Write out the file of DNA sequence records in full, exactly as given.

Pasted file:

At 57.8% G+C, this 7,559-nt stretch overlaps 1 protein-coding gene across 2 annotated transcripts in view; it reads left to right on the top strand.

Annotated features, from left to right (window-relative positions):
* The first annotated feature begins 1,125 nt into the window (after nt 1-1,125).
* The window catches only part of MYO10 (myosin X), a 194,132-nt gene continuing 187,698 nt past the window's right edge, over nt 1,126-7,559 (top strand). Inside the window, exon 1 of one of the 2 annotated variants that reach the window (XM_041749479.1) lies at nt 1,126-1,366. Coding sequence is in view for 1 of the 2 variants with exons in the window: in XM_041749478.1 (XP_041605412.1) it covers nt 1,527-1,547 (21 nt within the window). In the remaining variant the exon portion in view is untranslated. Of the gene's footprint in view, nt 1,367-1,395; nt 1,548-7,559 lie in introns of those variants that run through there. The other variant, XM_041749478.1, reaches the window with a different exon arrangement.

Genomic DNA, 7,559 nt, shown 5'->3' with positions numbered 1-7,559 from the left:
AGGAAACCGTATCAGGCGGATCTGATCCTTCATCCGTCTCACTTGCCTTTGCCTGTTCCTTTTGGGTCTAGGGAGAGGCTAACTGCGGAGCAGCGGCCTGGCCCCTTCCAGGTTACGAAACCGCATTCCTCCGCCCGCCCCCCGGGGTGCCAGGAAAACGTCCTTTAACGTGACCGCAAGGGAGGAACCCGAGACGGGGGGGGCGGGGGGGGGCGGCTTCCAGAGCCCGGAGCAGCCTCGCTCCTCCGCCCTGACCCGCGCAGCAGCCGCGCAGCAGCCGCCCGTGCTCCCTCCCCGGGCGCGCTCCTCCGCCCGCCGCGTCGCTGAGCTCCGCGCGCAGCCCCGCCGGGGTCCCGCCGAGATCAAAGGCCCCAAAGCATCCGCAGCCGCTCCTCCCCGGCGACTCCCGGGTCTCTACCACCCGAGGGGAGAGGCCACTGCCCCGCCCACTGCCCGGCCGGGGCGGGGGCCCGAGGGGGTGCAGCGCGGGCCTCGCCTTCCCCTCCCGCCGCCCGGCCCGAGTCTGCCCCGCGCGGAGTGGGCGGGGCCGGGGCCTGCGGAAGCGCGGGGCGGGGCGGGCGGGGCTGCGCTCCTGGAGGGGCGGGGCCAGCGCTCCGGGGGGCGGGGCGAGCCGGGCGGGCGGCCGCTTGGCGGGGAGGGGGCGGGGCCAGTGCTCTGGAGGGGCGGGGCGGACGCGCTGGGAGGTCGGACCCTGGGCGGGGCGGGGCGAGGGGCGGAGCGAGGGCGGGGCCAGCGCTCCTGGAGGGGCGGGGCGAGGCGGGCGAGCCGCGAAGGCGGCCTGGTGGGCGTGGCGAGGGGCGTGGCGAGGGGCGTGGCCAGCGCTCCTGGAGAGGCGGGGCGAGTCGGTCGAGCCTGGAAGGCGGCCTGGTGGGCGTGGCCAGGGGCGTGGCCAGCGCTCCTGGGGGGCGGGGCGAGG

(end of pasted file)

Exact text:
At 57.8% G+C, this 7,559-nt stretch overlaps 1 protein-coding gene across 2 annotated transcripts in view; it reads left to right on the top strand.

Annotated features, from left to right (window-relative positions):
* The first annotated feature begins 1,125 nt into the window (after nt 1-1,125).
* The window catches only part of MYO10 (myosin X), a 194,132-nt gene continuing 187,698 nt past the window's right edge, over nt 1,126-7,559 (top strand). Inside the window, exon 1 of one of the 2 annotated variants that reach the window (XM_041749479.1) lies at nt 1,126-1,366. Coding sequence is in view for 1 of the 2 variants with exons in the window: in XM_041749478.1 (XP_041605412.1) it covers nt 1,527-1,547 (21 nt within the window). In the remaining variant the exon portion in view is untranslated. Of the gene's footprint in view, nt 1,367-1,395; nt 1,548-7,559 lie in introns of those variants that run through there. The other variant, XM_041749478.1, reaches the window with a different exon arrangement.

Genomic DNA, 7,559 nt, shown 5'->3' with positions numbered 1-7,559 from the left:
AGGAAACCGTATCAGGCGGATCTGATCCTTCATCCGTCTCACTTGCCTTTGCCTGTTCCTTTTGGGTCTAGGGAGAGGCTAACTGCGGAGCAGCGGCCTGGCCCCTTCCAGGTTACGAAACCGCATTCCTCCGCCCGCCCCCCGGGGTGCCAGGAAAACGTCCTTTAACGTGACCGCAAGGGAGGAACCCGAGACGGGGGGGGCGGGGGGGGGCGGCTTCCAGAGCCCGGAGCAGCCTCGCTCCTCCGCCCTGACCCGCGCAGCAGCCGCGCAGCAGCCGCCCGTGCTCCCTCCCCGGGCGCGCTCCTCCGCCCGCCGCGTCGCTGAGCTCCGCGCGCAGCCCCGCCGGGGTCCCGCCGAGATCAAAGGCCCCAAAGCATCCGCAGCCGCTCCTCCCCGGCGACTCCCGGGTCTCTACCACCCGAGGGGAGAGGCCACTGCCCCGCCCACTGCCCGGCCGGGGCGGGGGCCCGAGGGGGTGCAGCGCGGGCCTCGCCTTCCCCTCCCGCCGCCCGGCCCGAGTCTGCCCCGCGCGGAGTGGGCGGGGCCGGGGCCTGCGGAAGCGCGGGGCGGGGCGGGCGGGGCTGCGCTCCTGGAGGGGCGGGGCCAGCGCTCCGGGGGGCGGGGCGAGCCGGGCGGGCGGCCGCTTGGCGGGGAGGGGGCGGGGCCAGTGCTCTGGAGGGGCGGGGCGGACGCGCTGGGAGGTCGGACCCTGGGCGGGGCGGGGCGAGGGGCGGAGCGAGGGCGGGGCCAGCGCTCCTGGAGGGGCGGGGCGAGGCGGGCGAGCCGCGAAGGCGGCCTGGTGGGCGTGGCGAGGGGCGTGGCGAGGGGCGTGGCCAGCGCTCCTGGAGAGGCGGGGCGAGTCGGTCGAGCCTGGAAGGCGGCCTGGTGGGCGTGGCCAGGGGCGTGGCCAGCGCTCCTGGGGGGCGGGGCGAGG